Haynes and Boone, LLP lawyers and staff are bringing holiday cheer to 140 children and elders in need through The Salvation Army’s Angel Tree program again this year.
On Dec. 5, employees at the firm helped load The Salvation Army antique fire engine and waiting trucks with hundreds of bags packed with clothes, toys and other items that they bought for their Angel Tree recipients. This marked the 10th year the firm has teamed with PlainsCapital Bank and HFF on the Angel Tree project.
“We get as much out of adopting angels each year as those who receive the gifts,” said Haynes and Boone Partner Sue Murphy, who has led the firm’s Angel Tree efforts for the past decade. “Thank you to everyone who volunteered to make this Christmas memorable to so many people instead of making it a Christmas that they wish to forget.”
Murphy, who will retire from the firm at the end of the month, thanked her Angel Tree program successors – Partner Monika Sanford and Associate Nick Monier – for continuing to grow and lead the tradition. “This project will be bigger and better every year under their leadership,” she said.
Murphy also thanked the library, mail room and facilities staffers who helped collect and move the bags of donations. The Haynes and Boone team joined PlainsCapital Bank Victory Park President J.J. Gomez and Salvation Army DFW Metroplex Commander Major Jonathan Rich at the delivery event at 2323 Victory Ave., where they loaded 354 gifts onto the trucks.
Maj. Rich called the scene “a miracle.”
“I have never seen anything quite like what I am seeing here today with the three different companies partnering to collect gifts,” he said. “With your contributions, more than 50,000 people in the DFW area will receive gifts. You’re making it possible for them to have a Christmas. Thank you for entrusting us to be the conduit to make that happen.”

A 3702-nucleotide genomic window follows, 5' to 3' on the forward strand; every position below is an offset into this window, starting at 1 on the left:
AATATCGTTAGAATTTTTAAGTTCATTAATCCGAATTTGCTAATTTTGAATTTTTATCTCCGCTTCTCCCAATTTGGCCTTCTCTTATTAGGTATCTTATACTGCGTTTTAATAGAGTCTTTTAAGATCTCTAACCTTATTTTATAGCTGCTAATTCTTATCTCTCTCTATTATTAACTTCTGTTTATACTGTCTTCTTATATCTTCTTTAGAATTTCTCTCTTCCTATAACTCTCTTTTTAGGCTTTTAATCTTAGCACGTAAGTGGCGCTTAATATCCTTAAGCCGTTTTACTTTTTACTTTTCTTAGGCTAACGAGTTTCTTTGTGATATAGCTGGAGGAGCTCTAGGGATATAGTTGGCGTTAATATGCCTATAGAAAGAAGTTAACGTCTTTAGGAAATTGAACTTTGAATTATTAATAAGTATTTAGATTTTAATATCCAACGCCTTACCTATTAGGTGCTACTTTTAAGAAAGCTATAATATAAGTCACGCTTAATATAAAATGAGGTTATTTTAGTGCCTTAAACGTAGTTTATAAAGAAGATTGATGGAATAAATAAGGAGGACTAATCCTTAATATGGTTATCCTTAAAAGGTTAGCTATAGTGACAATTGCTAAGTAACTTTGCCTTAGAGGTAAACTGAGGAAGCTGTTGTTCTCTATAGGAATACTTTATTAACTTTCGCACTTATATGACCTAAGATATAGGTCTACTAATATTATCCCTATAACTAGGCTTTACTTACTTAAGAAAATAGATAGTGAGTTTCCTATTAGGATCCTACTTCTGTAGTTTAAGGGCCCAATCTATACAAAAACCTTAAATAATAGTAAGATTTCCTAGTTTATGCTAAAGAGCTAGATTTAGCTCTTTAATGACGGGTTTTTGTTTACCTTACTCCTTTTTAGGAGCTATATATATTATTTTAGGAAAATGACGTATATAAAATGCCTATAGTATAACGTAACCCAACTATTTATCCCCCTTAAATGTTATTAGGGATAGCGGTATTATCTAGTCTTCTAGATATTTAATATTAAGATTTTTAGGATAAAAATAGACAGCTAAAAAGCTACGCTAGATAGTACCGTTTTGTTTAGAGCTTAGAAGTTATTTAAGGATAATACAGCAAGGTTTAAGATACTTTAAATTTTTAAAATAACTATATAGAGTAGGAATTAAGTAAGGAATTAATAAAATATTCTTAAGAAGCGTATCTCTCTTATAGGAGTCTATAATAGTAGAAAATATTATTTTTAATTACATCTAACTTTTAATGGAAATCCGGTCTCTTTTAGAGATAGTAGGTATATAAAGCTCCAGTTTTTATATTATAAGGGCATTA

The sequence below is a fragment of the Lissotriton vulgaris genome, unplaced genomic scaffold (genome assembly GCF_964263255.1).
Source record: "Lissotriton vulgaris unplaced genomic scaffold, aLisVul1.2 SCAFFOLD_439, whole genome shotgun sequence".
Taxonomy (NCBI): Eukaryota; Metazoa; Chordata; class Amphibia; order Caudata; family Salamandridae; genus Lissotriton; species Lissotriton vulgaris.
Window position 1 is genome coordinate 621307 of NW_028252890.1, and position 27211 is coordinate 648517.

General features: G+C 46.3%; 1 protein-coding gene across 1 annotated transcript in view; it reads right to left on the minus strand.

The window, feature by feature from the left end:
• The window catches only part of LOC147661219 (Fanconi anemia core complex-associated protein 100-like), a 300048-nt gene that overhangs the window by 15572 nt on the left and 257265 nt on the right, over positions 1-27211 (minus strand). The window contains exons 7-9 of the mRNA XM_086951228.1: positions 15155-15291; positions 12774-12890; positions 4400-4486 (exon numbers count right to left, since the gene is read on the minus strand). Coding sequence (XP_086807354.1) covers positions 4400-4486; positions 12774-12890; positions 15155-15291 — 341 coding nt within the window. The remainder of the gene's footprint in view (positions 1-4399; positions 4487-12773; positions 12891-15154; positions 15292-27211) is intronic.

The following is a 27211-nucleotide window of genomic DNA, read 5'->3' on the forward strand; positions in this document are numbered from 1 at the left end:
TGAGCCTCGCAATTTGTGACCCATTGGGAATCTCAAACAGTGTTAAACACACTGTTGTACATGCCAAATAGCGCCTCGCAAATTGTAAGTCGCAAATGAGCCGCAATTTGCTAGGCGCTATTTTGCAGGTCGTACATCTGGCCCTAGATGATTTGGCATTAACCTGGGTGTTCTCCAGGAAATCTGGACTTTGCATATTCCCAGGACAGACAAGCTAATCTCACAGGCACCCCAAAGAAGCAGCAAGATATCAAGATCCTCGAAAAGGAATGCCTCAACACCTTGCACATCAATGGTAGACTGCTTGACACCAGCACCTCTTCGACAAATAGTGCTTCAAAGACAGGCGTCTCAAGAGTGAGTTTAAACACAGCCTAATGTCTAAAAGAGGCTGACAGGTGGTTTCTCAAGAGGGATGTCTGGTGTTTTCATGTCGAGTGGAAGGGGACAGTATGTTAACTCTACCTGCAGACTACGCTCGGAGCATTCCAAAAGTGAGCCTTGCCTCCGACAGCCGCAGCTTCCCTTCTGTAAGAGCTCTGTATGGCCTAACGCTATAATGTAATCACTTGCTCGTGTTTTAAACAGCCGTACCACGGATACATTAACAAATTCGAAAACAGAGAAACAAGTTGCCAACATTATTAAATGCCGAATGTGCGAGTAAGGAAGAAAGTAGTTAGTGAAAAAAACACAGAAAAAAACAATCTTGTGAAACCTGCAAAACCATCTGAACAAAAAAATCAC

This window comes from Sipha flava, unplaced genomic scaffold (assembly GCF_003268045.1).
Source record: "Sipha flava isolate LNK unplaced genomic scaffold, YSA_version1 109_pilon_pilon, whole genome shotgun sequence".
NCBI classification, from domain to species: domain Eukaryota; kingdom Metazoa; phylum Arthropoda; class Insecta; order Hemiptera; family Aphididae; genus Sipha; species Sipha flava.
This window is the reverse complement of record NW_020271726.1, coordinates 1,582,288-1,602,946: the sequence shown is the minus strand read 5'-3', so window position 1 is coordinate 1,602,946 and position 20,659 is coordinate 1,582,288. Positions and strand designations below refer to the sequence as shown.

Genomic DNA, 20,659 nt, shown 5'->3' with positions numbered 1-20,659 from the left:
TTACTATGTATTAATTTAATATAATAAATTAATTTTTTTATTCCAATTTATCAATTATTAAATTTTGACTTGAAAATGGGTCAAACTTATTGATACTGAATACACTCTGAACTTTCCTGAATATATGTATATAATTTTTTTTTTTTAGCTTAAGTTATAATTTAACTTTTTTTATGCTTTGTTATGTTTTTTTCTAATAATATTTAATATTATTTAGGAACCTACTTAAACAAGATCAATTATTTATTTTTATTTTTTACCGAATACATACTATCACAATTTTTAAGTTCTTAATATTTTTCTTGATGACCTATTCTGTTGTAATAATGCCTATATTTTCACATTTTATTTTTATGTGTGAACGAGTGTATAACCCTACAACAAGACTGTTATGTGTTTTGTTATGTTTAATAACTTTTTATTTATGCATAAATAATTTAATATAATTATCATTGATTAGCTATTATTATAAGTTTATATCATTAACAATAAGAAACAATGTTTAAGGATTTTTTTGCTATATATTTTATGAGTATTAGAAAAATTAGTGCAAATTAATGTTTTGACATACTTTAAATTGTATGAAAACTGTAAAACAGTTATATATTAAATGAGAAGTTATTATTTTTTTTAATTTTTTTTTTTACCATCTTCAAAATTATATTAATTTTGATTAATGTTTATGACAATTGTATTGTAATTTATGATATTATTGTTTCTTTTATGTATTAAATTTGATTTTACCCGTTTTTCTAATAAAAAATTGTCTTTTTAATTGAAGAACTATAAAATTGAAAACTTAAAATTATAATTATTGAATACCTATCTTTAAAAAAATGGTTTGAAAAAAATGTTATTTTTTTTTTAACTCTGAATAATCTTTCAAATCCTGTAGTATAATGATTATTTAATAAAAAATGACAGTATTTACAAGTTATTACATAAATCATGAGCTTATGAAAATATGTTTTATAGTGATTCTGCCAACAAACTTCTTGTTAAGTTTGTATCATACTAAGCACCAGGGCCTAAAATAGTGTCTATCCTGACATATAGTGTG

Gomez added: “You are such a giving group. I’m humbled to know we are all on the same page and we are willing to give to people we will never meet.”
Haynes and Boone volunteers said they were eager to participate because they understand the need in the community and know how much the gifts mean to the recipients.
Sanford, who has a 2-year-old son, said her family bought gifts for another 2-year-old boy. “It struck us how many children are in need and how easy it is to help less fortunate families,” she said.
Monier, a former 4th and 5th-grade teacher, said he focused on that age group for his gift-buying. “I always try to think about what kids that age need and want. That was the inspiration for my gifts,” he said.
Recipients of Angel Tree gifts come from families who have applied for Christmas assistance through The Salvation Army. The organization’s holiday collection drive emphasizes items that people need, such as clothing, shoes and coats, as well as holiday wish items like toys. Volunteers choose angel cards with information about the recipients and then shop for those specific “angels.”
Today, the trucks loaded with gifts drove to the Christmas Distribution Center following a tour of downtown Dallas. The Salvation Army will deliver the gifts to recipients in time for Christmas.